This review will be for the Union Pacific Challenger and Big Boy DLC. First of all, these two DLC offerings are perhaps the worst quality DLC ever offered for this game. There is a littany of problems with both of these DLC packages which are the same for both engines. I will only touch on a few of the many issues.
1) While these engines look like the prototypes in the academic sense, they lack many fine details. There are many pipes, rivets, auxilliary devices, and linkages that are missing. If these were real locomotives they would not be operable for the want of so many important parts. A five year old might not notice, but an adult with any knowledge of railroad history in general and steam locomotives in particular will immediately notice the missing details. The cab interiors are just as bad. There are several missing pipes, levers, and gauges that are missing. The cab windows do not open. There are no cab lights so it is pitch dark inside; all the better to hide the missing details. Also, there is no engineer or fireman.
2) Missing or broken features are many and are overwhelmingly immersion-breaking. There are some things that a steam locomotive has to have in order to be immersive; it must transport you to that special place where you believe that you are actually running a steam locomotive. Well....., these engines lack all of those things. First of all, the headlights and tender lights do not work. Secondly, the sounds are bad. The chuffing of the engines sound like someone using a plunger on a toilet; a kind of wheezing, squishy sound. What makes this even worse is that the sounds were borrowed from the Somerset and Dorset 7F 2-8-0 British freight engine. While I feel bad for fans of the 7F who might lament its poor sounding exhuast, the problem with using this sound for the Big Boy and Challenger is that the 7F is a two cylindered locomotive, while the Big Boy and Challengers are 4 Cylindered simple articulated locomotives. Even if the 7F didn't sound like a dying water buffalo, a two cylindered engine chuffs 4 times per revolution of the driving wheels. By contrast, a simple articulated would have two different sets of cylinders each chuffing 4 times per revolution; they would get out of sync with one another causing a stacatto rythm, 8 chuffs total per revolution, called "hitting a double lick". This sounds NOTHING AT ALL like a 2 cylindered locomotive. Ditto for the whistle sounds, hissing steam, and the "clunking" of auxilliary devices, all of which are missing, bad quality or poorly synced. What RSC should have done was to get sound samples from the real Union Pacific Challenger #3985, using the samples for both the Challenger and the Big Boy. It would have worked beautifully, but I guess that would have been too easy to do.
My biggest deal-breaker when it comes to immersion with a steam locomotive is the lack of a fully functioning set of particle emitters to model the various steam and smoke exhuasts on the locomotives in question. After all, if a steam locomotive isn't steaming and smoking, it isn't much of a steam locomotive is it? The smokestack exhuast looks far too thick and doesn't dissapate the way real smoke does. Essentially it looks like a column of dirty cotton candy shooting up and out, fluffy and irregular. The emitters for the cylinder ♥♥♥♥♥ do not work. The emitters for the wheel sanders do not work. The emitters for the boiler safety vavles and turbo generators do not work, but that is okay, I suppose, becuase RSC deigned not to add models for the pop valves and turbo generators anyway. The emitters for the inectors and feedwater pump are not present/do not work. And on the Big Boy, there is no stoker motor exhuast.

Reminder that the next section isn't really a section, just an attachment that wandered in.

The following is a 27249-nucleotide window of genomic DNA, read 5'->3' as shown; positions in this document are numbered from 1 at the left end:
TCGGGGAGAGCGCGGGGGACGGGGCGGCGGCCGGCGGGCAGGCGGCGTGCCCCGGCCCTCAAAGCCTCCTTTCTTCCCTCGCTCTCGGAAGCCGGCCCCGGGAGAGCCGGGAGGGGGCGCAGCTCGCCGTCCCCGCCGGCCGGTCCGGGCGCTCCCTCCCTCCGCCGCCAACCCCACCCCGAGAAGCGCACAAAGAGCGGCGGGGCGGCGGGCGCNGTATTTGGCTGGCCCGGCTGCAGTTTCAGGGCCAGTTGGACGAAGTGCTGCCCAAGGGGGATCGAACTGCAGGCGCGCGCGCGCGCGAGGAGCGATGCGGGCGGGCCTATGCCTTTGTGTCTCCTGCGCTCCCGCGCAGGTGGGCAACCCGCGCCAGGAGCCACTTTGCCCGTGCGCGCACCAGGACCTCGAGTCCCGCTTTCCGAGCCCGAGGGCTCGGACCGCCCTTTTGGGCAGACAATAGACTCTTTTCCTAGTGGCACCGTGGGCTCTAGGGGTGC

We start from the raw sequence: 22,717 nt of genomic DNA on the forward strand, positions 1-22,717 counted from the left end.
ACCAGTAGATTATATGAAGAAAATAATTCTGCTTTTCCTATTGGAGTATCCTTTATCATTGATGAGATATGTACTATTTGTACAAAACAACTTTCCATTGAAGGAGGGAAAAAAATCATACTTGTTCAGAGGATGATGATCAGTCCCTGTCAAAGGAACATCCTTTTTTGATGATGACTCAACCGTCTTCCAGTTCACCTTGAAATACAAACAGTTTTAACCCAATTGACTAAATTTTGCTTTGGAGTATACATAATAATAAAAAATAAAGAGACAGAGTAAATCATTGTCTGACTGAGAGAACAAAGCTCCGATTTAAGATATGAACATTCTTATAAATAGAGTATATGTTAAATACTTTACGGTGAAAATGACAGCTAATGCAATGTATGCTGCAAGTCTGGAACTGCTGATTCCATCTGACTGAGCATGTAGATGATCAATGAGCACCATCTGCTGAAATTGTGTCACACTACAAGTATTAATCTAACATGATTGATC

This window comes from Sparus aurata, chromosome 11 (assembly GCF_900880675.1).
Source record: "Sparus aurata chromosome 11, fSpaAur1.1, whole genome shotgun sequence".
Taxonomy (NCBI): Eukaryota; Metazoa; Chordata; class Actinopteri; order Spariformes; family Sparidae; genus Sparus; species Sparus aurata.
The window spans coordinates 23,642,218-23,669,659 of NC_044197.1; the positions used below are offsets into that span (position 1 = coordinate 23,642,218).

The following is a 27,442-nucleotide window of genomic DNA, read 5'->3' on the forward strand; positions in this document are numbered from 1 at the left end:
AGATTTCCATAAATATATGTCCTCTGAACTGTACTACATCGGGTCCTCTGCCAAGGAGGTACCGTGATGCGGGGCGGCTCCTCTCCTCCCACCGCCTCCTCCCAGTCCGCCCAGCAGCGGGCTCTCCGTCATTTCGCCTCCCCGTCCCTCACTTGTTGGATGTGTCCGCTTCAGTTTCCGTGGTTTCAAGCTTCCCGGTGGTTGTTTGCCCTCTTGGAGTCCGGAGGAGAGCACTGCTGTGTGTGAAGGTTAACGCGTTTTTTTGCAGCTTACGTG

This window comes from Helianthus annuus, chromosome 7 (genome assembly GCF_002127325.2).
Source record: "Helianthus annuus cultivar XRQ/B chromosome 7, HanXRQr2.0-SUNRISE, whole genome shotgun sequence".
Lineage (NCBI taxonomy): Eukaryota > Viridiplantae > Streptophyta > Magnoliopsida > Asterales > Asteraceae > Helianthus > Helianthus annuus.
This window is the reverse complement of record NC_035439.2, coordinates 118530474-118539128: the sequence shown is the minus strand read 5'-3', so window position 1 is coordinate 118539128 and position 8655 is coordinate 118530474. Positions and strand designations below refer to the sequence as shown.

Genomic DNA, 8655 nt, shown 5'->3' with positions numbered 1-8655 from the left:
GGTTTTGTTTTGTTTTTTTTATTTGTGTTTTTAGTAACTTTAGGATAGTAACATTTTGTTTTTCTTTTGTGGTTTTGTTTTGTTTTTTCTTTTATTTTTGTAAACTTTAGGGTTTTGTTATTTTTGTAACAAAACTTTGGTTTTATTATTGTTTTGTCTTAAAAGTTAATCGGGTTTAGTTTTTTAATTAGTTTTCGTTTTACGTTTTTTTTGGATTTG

3) The performance of these locomotives is completely unrealistic. First off, the models possess far too much tractive effort, that is, low speed pulling power. While the Real Challengers and Big Boys were indeed powerful locomotives that could start and rapidly accelerate heavy trains, they didn't accelerate to 80 mph in ten seconds.TOTALLY UNREALISTIC. On the other end of the spectrum, the horspower curve is too weak. The real locomotives could sustain 40-60 mph speeds with heavy trains, effortlessly for hundreds of miles. These DLC engines,"run out of boiler" within a few seconds of high speed running and can't run at all with any significant load behind them. They run out of steam and stall, forcing you to stop and build up steam again. COMPLETELY UNREALISTIC.
Both the Challenger and Big Boy DLC were obvious "rush-jobs" cranked out without any thought to accuracy, realism, or quality control. These could possibly be the worst DLC offered for this game. The content creator who made the DLC and the people who made the release decision either don't like their jobs, or don't care about North American railroad history, both of which are bad news for a company that makes a "Train Simulator". The decision to sell this DLC does a disservice to Dovetail Games, its other content creators who will be "tarred by the same brush", the Train Simulator franchise, and two legendary locomotives that deserve better representation than this. My only hope is that Dovetail Games will rectify their mistake and build brand new models of both of these locomotives to the level of quality of the Smokebox F.E.F. Normally, if a DLC release is average in qualtiy I will recommend a "buy" decision, with the qualifier that the purchaser wait for a sale. With this release however, I cannot countenance a purchase decision. The Challenger and Big Boy DLC are awful, don't buy them, period. And this is coming from someone who loves North American steam locomotives and the Train Simulator game.
Final Rating: Steaming pile out of 10 stars. Avoid like the plague.